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Caritas Europa report: “Migrants and refugees have rights!”

Boys walk at the Oncupinar refugee camp for Syrian refugees next to the border crossing with Syria, near the town of Kilis in southeastern Turkey. - AP

Boys walk at the Oncupinar refugee camp for Syrian refugees next to the border crossing with Syria, near the town of Kilis in southeastern Turkey. - AP

17/03/2016 16:23

(Vatican Radio) A senior official of Caritas Europa said on Thursday the “human rights dimension” of the migrant crisis is “being sidelined” by attempts to prevent the migrants and refugees from arriving in Europe and crossing its borders. Shannon Pfohman, Head of Policy and Advocacy for Caritas Europa, said she didn’t regard the flow of migrants into Europe as a crisis in itself but said it would be more apt to say there is “a crisis of solidarity” among European nations. 

Pfohman’s remarks came as on the same day that Caritas Europa launched a new report entitled “Migrants and refugees have rights! Impact of EU polices on accessing protection.” The report calls for safer and legal paths of migration to Europe, a guarantee of the right to asylum and to refrain from using forced returns and practices that violate human rights such as detention and the use of coercion. It also highlights the human tragedy these migrants and refugees face when seeking protection in Europe after fleeing war, repression and the violation of human rights. Pfohman was interviewed by Susy Hodges about their report and the migrant and refugee crisis in general. 

Listen to the interview with Shannon Pfohman of Caritas Europa:  


Human rights dimension sidelined

The release of the report by Caritas Europa coincided with an EU summit to try to reach agreement on a proposed deal with Ankara that would see all migrants arriving in Greece from Turkey being sent back. For each Syrian returned, a Syrian refugee from the camps in Turkey would be resettled in the EU. Pfohman lamented the failure up to now by EU policymakers to find a long term viable way of handling this influx of migrants and refugees and conceded that EU leaders remain very divided on this issue. She also expressed concern over the current “deterrent approach” being adopted by EU policymakers as a way to avoid having to pay for the costs of the integration and reception of the migrants and refugees within Europe countries.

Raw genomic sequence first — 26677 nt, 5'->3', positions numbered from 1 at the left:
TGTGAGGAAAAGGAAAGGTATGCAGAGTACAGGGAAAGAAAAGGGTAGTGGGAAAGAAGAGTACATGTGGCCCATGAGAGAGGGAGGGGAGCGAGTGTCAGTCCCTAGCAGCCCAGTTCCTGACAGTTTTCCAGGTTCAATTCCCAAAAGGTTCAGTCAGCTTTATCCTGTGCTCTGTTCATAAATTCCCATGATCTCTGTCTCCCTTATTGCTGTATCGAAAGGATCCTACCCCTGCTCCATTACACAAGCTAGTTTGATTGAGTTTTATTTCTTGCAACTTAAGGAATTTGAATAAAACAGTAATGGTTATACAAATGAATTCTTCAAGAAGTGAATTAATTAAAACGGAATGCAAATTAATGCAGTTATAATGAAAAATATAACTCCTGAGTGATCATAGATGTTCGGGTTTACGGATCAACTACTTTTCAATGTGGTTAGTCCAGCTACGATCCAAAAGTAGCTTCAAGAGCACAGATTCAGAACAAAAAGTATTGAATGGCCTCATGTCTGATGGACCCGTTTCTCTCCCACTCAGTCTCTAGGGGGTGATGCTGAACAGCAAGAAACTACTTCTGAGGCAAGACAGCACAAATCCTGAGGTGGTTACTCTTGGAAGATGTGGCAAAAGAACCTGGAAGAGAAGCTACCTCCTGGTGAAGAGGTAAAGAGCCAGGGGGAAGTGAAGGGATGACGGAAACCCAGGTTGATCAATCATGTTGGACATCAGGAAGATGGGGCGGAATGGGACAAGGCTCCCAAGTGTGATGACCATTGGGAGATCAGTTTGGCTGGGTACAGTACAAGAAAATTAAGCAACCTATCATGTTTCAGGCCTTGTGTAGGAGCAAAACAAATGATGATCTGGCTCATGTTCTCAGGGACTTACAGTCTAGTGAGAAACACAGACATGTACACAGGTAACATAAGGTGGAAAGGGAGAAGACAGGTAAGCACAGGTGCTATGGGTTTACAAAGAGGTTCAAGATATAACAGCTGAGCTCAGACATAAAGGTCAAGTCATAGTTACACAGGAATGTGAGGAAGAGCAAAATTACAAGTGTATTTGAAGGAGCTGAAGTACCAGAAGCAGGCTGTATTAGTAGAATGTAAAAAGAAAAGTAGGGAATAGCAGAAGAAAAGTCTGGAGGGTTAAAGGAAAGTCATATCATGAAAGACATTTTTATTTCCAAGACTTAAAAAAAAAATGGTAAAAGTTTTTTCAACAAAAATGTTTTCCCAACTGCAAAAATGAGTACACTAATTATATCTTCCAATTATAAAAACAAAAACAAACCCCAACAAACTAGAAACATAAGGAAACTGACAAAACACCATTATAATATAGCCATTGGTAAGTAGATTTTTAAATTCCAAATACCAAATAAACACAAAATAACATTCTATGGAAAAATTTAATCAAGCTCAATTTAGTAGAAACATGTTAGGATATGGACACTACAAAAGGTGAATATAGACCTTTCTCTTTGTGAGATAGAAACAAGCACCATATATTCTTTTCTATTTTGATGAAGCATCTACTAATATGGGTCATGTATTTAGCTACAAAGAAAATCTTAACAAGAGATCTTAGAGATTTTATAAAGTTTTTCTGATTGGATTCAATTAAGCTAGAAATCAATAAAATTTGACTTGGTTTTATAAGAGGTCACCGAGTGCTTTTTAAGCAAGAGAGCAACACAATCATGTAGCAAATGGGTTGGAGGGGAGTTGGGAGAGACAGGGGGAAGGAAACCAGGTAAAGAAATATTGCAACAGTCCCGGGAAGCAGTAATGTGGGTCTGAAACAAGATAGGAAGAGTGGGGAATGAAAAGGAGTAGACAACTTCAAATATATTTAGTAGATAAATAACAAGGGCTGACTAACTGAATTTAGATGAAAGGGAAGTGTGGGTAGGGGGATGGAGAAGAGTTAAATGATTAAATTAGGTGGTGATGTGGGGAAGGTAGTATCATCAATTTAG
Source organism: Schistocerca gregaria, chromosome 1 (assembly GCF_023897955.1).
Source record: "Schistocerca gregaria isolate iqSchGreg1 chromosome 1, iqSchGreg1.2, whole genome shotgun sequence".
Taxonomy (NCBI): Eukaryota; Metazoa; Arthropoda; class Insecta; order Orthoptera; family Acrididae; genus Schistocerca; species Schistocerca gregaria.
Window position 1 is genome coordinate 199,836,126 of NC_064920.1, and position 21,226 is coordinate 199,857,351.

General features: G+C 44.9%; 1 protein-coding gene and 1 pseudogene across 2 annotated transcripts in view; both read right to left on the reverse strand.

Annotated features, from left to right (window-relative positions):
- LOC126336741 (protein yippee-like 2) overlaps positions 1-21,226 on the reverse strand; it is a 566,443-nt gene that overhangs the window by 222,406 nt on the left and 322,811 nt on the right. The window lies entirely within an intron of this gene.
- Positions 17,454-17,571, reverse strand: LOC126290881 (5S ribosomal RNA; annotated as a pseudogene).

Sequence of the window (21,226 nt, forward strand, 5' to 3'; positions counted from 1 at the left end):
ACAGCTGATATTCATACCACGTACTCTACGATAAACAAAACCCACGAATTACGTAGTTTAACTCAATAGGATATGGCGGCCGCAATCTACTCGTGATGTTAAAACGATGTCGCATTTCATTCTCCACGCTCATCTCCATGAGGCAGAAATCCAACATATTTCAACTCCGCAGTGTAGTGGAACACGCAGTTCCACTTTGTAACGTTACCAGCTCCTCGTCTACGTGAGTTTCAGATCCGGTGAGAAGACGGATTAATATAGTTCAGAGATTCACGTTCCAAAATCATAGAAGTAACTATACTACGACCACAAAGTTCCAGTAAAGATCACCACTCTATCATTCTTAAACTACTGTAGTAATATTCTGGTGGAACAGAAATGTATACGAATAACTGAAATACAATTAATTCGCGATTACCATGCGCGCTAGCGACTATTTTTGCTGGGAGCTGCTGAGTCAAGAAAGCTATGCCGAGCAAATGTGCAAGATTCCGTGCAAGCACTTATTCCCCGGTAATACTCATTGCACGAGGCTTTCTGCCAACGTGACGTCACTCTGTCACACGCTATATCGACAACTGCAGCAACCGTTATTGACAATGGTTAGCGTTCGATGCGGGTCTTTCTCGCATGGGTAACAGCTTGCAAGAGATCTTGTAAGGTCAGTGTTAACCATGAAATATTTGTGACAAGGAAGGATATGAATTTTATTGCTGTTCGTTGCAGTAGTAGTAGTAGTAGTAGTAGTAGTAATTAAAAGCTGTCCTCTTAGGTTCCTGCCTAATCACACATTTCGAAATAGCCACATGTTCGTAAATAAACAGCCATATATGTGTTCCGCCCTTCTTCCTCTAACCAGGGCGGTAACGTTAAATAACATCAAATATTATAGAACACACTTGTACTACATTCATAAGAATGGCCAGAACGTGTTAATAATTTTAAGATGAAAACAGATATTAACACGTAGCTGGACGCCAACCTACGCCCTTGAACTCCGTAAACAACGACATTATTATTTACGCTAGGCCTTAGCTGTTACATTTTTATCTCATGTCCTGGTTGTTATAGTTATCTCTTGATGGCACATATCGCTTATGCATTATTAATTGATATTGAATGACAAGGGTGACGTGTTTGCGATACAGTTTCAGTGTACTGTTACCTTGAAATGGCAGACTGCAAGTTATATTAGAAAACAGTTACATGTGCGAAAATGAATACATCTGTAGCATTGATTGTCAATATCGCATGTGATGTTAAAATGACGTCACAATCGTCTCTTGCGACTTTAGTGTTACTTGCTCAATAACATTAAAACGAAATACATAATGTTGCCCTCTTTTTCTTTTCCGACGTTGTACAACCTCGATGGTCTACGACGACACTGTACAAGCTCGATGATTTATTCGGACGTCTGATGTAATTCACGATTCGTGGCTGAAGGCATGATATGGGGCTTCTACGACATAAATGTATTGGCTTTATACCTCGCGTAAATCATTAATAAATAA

Asked for her views about the proposed EU-Turkey plan that would see all migrants landing in Greece being sent back to Turkey, Pfohman said Caritas is very "concerned" about this proposal and also by the fact that right now, “Greece is being turned into a refugee camp” because of the closure of borders along the Balkan route for migrants trying to reach northern Europe. She said that it’s the migrants and refugees who because of their vulnerable status are paying a heavy price for these policies and the restrictions on entry into Europe.  

Indecision and poor decisions

“The people who are most in need are suffering the most as a result of the (EU) indecision… not only the indecision but the poor decisions when it comes to ensuring the protection of human lives,” Pfohman said.

17/03/2016 16:23